On Sunday, October 9th, you and your family can watch a Sesame Street one-hour primetime special on PBC titled Growing Hope Against Hunger with country singer Brad Paisley and a brand new Muppet named Lily.
Lily was designed to be as human as possible, in both appearance and mannerisms, to represent the more than 16 million children in the United States that are “food insecure,” a term used to describe those who have limited or uncertain access to affordable and nutritious foods. Lily was designed for this special, and there are not currently any plans for her to become a more permanent member of the Sesame Street cast.
In addition to Paisley and Lily, Growing Hope Against Hunger will include many of your Sesame Street favorites such as Elmo, and documentary-like vignettes starring real children who have experienced hunger. (more…)
If a dieter decreases their calories, they also decrease their brain cells’ calories. This process has recently been researched and linked to the ultimate demise of most diets. As the hungry brain cells signal the body of that hunger, appetite increases, and metabolism slows. But what if the brain couldn’t send out those signals? That’s a whole new arena we’ve never been to before.
Recently, researchers have created mice whose brains can not send out hunger signals or appetite-increasing proteins. These mice were found to be leaner and ate less even after they were starved. It’s believed that these results would apply to humans since mice are often used as human biological models.
In the study the scientist at Albert Einstein College of Medicine in the Bronx, New York were able to isolate the appetite-sensing neurons in the mice. These neurons are the culprits for increasing autophagy, a process where cells break down their used parts. When the breakdown of cells is increased, appetite-inducing proteins are released. Ultimately, the brain is told it’s time to eat due to these proteins.
When the researchers turned this process in the mice, their appetite-inducing proteins stayed low and even in times of starvation, the hunger signals stopped. Compared to normal mice, the mutant mice were 10 percent leaner, capable of burning more energy, and were more active. One of the most revealing facts was that these mice still ate less even after food was withheld to the point of starvation.
Can just the way you perceive the food you are about to eat have an impact on how satisfied you will feel afterward? That’s what researchers at Yale University set out to find when they performed a new study.
The researchers measured levels of the hormone gherkin, which is released in the stomach as a response to hunger. When your blood contains high levels of the so-called “hunger hormone,” it sends your brain the signal that it wants food.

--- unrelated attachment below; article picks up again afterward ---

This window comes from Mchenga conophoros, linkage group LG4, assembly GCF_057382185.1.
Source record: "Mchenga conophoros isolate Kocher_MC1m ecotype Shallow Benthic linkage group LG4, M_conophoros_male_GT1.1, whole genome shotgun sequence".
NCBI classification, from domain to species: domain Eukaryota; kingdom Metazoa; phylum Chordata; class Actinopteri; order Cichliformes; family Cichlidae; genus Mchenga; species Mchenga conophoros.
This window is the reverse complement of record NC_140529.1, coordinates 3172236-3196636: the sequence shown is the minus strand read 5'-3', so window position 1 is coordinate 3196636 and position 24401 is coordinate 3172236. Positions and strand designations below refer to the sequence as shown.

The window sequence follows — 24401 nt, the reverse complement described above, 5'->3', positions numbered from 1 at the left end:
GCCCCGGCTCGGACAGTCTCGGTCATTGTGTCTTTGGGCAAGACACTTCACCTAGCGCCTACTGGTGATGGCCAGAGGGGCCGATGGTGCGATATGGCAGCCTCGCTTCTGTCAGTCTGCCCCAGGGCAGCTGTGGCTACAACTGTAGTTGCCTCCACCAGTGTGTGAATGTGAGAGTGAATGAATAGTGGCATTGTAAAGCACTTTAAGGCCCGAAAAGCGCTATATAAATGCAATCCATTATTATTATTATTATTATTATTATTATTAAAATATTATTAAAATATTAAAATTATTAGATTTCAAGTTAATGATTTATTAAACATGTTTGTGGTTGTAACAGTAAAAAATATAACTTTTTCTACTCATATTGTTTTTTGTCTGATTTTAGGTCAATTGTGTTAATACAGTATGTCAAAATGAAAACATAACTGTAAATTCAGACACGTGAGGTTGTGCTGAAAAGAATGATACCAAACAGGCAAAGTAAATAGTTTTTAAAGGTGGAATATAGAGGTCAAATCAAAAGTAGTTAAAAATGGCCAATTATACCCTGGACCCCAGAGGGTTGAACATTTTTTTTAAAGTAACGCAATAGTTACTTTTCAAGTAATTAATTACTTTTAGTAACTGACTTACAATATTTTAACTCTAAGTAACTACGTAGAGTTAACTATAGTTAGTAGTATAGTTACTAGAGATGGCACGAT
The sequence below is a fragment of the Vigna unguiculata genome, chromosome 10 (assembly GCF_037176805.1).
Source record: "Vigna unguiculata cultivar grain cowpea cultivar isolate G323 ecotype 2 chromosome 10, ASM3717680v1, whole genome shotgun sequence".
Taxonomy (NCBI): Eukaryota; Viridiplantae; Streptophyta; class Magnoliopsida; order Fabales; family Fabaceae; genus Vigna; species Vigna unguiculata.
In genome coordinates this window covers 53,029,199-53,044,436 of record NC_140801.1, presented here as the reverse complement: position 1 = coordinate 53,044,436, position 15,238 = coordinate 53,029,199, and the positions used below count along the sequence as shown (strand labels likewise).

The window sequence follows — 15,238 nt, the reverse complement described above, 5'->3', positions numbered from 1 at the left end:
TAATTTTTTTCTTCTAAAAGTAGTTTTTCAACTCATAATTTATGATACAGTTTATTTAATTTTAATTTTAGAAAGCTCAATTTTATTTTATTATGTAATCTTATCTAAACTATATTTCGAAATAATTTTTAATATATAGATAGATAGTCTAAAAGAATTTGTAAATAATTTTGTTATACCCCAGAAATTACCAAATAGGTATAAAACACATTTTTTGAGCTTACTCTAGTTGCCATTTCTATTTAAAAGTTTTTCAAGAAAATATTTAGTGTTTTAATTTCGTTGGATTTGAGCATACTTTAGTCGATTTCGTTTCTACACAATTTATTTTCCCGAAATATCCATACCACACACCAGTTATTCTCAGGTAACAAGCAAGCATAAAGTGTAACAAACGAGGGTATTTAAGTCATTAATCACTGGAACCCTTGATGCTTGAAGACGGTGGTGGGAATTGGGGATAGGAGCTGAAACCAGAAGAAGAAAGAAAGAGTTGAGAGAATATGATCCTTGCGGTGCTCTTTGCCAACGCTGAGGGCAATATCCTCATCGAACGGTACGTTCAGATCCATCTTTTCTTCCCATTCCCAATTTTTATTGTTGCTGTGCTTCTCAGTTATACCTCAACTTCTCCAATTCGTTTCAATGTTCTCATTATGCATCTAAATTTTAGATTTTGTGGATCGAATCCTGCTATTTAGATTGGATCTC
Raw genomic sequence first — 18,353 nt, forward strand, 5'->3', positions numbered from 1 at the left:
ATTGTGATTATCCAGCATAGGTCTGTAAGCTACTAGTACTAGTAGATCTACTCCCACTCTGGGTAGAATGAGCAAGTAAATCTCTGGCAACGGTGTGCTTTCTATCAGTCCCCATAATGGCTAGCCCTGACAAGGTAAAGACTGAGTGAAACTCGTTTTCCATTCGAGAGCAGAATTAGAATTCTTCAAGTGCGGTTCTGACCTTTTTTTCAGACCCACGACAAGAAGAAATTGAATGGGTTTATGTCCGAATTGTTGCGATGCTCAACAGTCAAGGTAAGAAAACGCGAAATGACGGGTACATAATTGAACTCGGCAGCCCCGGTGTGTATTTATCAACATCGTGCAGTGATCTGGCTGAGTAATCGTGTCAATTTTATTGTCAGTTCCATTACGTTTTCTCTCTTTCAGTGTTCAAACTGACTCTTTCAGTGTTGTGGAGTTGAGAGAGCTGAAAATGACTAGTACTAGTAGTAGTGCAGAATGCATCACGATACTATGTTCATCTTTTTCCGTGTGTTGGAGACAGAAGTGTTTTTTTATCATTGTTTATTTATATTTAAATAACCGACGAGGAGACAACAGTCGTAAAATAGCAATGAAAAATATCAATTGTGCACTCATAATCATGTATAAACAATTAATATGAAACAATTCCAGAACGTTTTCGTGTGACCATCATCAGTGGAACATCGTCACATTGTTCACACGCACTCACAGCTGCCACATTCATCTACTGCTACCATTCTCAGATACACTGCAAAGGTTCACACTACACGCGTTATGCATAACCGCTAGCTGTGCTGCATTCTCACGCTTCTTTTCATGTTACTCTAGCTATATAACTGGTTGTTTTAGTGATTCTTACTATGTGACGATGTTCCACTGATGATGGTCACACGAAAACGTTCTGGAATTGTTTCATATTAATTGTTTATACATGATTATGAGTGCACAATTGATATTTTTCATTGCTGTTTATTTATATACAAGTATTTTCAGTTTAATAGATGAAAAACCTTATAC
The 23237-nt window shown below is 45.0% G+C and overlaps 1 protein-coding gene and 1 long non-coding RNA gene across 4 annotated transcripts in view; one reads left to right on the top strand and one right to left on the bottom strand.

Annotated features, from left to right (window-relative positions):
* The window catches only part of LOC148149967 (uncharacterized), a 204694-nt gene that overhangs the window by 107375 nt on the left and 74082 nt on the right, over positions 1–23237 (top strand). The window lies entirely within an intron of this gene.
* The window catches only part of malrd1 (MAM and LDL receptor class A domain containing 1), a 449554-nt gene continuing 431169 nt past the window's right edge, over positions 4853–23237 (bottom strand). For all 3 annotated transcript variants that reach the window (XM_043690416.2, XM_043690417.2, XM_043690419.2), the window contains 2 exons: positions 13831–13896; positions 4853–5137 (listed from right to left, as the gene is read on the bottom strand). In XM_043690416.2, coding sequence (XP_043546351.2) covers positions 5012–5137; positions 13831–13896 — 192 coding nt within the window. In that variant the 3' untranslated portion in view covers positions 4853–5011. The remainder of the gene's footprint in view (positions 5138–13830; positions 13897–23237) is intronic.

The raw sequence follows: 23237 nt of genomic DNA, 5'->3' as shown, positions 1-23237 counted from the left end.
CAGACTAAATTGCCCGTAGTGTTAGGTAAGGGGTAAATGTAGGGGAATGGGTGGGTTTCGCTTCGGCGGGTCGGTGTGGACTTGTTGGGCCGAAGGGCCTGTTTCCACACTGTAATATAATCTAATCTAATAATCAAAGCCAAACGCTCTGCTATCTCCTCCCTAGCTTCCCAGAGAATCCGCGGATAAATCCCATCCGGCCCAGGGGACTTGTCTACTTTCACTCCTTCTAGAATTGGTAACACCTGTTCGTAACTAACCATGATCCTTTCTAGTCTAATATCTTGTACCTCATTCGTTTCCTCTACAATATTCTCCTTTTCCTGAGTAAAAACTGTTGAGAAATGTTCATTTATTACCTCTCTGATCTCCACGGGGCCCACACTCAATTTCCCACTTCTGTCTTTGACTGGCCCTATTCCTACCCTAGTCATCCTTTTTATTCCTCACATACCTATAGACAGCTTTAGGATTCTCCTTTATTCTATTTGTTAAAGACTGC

In the study, they took 46 volunteers between 18 and 35 years old. They were told that they were going to test two new milkshakes. One of them would be labeled high fat, 620-calorie “indulgent” milkshake, the other was a no-fat 140-calorie “sensi-shake,” for being a “sensible” choice. Thing is, both shakes had the same calorie content (380). In fact, they were the exact same french vanilla milkshakes, just in different packaging.
Amazingly, the volunteers’ levels of the hunger hormone was different, depending on their perception of what they were drinking. When they were anticipating a decedent treat, their gherkin levels dramatically increased in anticipation, which was followed by a steep decline afterward. This indicates that they were more satisfied by it. (more…)
We’ve all heard that obesity is a huge crisis in America, but what many of us forget is that it’s our nation’s children who are suffering the brunt of the problem. Childhood obesity has tripled over the past thirty years with nearly one third of children or teens being overweight or at risk for becoming overweight.
According to a report issued by First Lady Michelle Obama’s Task Force on Childhood Obesity, the number of obese Americans is growing. Nearly 75 percent of Americans will be overweight or obese by 2019, a condition that will have a negative impact on our nation’s economy. Ironically, as our nation weighs in heavier, the New York’s Food Research and Action Center reports another dilemma: families can become obese at the same time they are going hungry.
Many Americans begin the month of January on a diet. After a week of eating greens, practicing cleanses and blending protein shakes, the second week of January is when we fall off the wagon and succumb to chocolate cake cravings. The third week in January? Stop dieting for good and commit to a balanced diet that you can maintain throughout the year.
Healthy Weight Week (Jan. 16-22) was created by health professionals to help us “celebrate healthy living habits that last a lifetime and prevent eating and weight problems, rather than intensifying them, as diets do.”
Instead of extreme dieting, Healthy Weight Week promotes healthy lifestyles for both children and adults of every size. Healthy Weight Week is meant to help people develop reasonable, rational diet and exercise patterns that they can feel good about.
How can you celebrate Healthy Weight Week? Francie Berg, chairwoman of 2011 Healthy Weight Week told the Monterey Herald, “Normal eating means having a healthy relationship with food that is natural, trusting and flexible.”